2. Culture
    1. young women challenging and resisting dominant cultural narratives (eg challenging norms and expectations declaring themselves to be/ to have different sexual orientation, demanding to have conversations about sex, resisting oppression, reproductive choices… (Are people still resisting? It appears through the social media, a significant section of youths are daily expressing themselves and what they represent through photography, videos, voice on platforms like WhatsApp, twitter, Instagram, Facebook etc). Everyone is now a story maker and the narrative of the dominant culture is in fact getting shaped by these largely urban story makers…artists to be specific. 
    2. How are identities formed and politicised – strong youth activists and how they carry that identity beyond their youth years; what currency is lost and or gained by shedding/retaining this identity? 
    3. Changing political symbols of young women’s struggles in their strategies to resist oppression (eg how young women are recreating new symbols and reshaping perceptions of beauty, dress code, hairstyles etc) 
    4. d. self-representation and young women’s ways of constructing meaning in their world today (natural hair, dressing afro-centric, beads, definition of beauty, and image) 
  3. Religion
    1. Young women making meaning of their lives in a context of escalating religious fundamentalisms; 
    2. Religious education as a predictor of conformity among youth: analysis and case studies on the continent 
  4. Academia/Education
    1. Challenging dominant ways of creating and consuming knowledge (Young women’s voices/contributions in the academia as lecturers, tutors, writers and knowledge producers) 
    2. Schools as sites shaping dominant narratives (youth education; shaping youth perspectives and the changing terrain in the form and shape of youth education) 
    3. Body politics (Sexual harassment on university campuses) some case studies 
  5. Media and technology
    1. Dominant narratives of youth and young women in and through the media (how youth are constructing contemporary narratives through performance, theatre, arts etc 
    2. Social media and Internet (enablers for disruptive youth strategies) 
  6. Youth as national and global citizens
    1. How youth engage with the state – to what extent are youth accorded space and scope in law and in practice to contribute as citizens (case studies) 
    2. Youth and young women in politics: realities and perceptions (analytical piece and case studies) 
    3. The role of young women in Youth Leagues and (a historical analysis of specific cases) 
    4. Youth (and young women’s) movements and strategies of mobilising and organising: new brooms in old hands? How are young women mobilising to resist injustice (strategies that are working/not working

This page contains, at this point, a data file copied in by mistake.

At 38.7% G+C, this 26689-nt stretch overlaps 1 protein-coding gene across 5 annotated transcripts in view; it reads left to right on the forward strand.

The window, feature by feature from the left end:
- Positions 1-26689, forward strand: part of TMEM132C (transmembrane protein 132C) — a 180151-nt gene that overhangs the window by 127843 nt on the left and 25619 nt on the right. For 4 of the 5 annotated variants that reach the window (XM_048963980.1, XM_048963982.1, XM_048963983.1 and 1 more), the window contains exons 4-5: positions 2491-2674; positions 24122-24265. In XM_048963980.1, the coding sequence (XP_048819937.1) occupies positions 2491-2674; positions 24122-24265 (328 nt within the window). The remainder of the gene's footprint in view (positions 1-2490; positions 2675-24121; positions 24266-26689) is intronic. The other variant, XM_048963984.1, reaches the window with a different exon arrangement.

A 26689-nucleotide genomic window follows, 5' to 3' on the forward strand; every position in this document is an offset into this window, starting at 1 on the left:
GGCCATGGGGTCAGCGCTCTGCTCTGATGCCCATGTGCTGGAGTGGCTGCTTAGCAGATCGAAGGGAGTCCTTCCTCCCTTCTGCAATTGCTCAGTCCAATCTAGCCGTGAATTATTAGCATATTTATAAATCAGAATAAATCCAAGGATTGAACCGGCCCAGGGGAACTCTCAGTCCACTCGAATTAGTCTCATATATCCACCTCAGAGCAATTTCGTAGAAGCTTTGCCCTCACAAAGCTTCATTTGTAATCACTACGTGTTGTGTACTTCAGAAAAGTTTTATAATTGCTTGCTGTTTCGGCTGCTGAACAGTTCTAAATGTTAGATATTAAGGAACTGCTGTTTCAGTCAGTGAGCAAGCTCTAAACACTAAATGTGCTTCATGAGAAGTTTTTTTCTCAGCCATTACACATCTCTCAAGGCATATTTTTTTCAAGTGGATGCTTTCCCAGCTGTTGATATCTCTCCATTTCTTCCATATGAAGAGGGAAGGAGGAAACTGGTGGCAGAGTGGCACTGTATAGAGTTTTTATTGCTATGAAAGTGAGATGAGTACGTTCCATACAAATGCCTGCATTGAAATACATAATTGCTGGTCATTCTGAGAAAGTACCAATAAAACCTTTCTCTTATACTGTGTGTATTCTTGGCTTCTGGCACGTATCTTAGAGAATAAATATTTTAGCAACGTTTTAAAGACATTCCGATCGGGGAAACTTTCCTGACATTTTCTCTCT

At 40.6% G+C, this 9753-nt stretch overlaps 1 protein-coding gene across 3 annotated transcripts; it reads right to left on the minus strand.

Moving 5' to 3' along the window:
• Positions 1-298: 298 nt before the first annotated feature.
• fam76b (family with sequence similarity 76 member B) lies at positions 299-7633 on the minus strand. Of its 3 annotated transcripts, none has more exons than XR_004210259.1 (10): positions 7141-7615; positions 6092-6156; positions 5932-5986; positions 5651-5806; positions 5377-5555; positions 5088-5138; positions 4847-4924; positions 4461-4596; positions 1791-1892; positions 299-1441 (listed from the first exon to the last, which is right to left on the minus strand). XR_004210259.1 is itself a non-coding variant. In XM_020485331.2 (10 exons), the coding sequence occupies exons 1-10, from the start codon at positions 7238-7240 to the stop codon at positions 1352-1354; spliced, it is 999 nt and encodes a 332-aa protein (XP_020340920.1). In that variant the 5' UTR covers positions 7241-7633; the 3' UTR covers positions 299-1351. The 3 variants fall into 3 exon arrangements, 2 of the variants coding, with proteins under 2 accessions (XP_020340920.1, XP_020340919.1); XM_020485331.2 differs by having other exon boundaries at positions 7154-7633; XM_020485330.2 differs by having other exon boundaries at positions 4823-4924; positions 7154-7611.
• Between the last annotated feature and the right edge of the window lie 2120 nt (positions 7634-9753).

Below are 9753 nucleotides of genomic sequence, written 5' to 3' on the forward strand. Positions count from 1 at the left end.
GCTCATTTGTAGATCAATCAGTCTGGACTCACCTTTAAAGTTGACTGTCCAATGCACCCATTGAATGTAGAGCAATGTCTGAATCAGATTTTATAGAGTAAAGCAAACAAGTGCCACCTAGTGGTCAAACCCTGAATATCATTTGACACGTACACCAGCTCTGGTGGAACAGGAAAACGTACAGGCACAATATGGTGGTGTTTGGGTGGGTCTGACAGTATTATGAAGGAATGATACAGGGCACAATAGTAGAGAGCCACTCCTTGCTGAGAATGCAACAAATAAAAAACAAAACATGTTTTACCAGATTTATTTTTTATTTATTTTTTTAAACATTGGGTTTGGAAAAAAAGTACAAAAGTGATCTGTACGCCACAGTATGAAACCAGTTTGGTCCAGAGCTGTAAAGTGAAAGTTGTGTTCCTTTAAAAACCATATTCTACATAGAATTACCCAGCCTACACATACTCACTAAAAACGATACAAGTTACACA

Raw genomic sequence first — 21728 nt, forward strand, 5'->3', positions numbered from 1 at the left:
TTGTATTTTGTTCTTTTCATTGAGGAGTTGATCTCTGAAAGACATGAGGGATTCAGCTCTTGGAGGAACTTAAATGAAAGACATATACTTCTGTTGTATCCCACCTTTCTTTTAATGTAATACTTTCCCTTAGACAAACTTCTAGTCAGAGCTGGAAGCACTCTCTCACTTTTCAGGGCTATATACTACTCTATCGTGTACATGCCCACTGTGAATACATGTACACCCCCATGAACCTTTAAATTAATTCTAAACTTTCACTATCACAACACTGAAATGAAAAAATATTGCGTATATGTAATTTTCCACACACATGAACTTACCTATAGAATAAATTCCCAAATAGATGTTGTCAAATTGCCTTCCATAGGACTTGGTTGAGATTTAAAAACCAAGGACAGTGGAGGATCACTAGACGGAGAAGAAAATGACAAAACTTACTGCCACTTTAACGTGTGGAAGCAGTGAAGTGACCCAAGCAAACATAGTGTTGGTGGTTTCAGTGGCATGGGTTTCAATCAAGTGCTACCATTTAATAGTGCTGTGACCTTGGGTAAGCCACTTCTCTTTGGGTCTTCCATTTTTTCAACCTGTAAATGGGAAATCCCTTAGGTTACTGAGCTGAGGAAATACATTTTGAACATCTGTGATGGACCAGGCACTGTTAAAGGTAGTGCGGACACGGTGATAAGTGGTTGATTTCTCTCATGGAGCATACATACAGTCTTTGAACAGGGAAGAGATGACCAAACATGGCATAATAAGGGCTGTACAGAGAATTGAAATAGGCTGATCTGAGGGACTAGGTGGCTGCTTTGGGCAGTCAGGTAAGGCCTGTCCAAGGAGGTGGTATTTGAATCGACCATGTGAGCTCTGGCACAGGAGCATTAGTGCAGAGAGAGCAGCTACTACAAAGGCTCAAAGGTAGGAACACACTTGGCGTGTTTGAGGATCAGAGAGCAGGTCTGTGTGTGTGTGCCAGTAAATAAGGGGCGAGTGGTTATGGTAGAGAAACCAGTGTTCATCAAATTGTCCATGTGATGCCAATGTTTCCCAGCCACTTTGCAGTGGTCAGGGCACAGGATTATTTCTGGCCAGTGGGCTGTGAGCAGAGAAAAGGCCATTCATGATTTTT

5. New youth communities of practice and impacts on movement-building processes and impacts 
    6. Challenging intra-marginality in youth spaces: tackling inter-sectionalities in youth politics and exploring space and voice for special interest youth movements (eg indigenous young women’s, young women with disabilities and LGBTI and trans youth etc ) 
  7. Do it yourself: creating the new economy
    1. Interrogating the current drive towards entrepreneurship as a model for economic advancement (a feminist analysis) 
    2. Young women’s narratives of their place in global and national economies (what story is not being told?) 
    3. The worth of innovation hubs 
  8. Public spaces and social movements
    1. Interrogating public spaces created by others for youth and young women (and how genuinely these depart (if at all) from the dominant perspectives of youth and young women (eg UN Youth Assembly, Africa Union Youth Platform, SADC Youth Forum; 
    2. Analysis of national youth platforms (case studies) and how ‘progressive they are in incubating new ideas and new narratives for addressing today’s challenges: from structured NGO’s to formless cyber-movements 
    3. Urban /rural youth narratives (is there a difference in how rural young women and urban young women access and use public spaces and to tell what stories?) 
    4. Disruption and non-conformity: how youth are carving space for themselves and using their voice in public discourses and processes. (Case studies and analysis) 
 
 
BUWA! MOVING STORIES
http://www.osisa.org/buwa/womens-rights/regional/buwa-issue-6-moving-stories
 
BUWA! Women’s Economic Justice: Putting women at the centre
http://www.osisa.org/buwa/womens-rights/regional/women’s-economic-justice-putting-women-centre
 
BUWA! Feminism and Culture
http://www.osisa.org/buwa/womens-rights/regional/feminism-and-culture
 
BUWA! Sex and Health
http://www.osisa.org/buwa/womens-rights/regional/sex-and-health
 
BUWA! Rethinking approaches, reconsidering strategies
http://www.osisa.org/buwa/womens-rights/regional/rethinking-approaches-reconsidering-strategies
 
Calling writers and researchers to submit referenced analytical articles of 3000 words. Opinion pieces, ‘I’ stories; cartoons; photo-essays; and more…. Contact Tsitsif@osisa.org for Full TORs.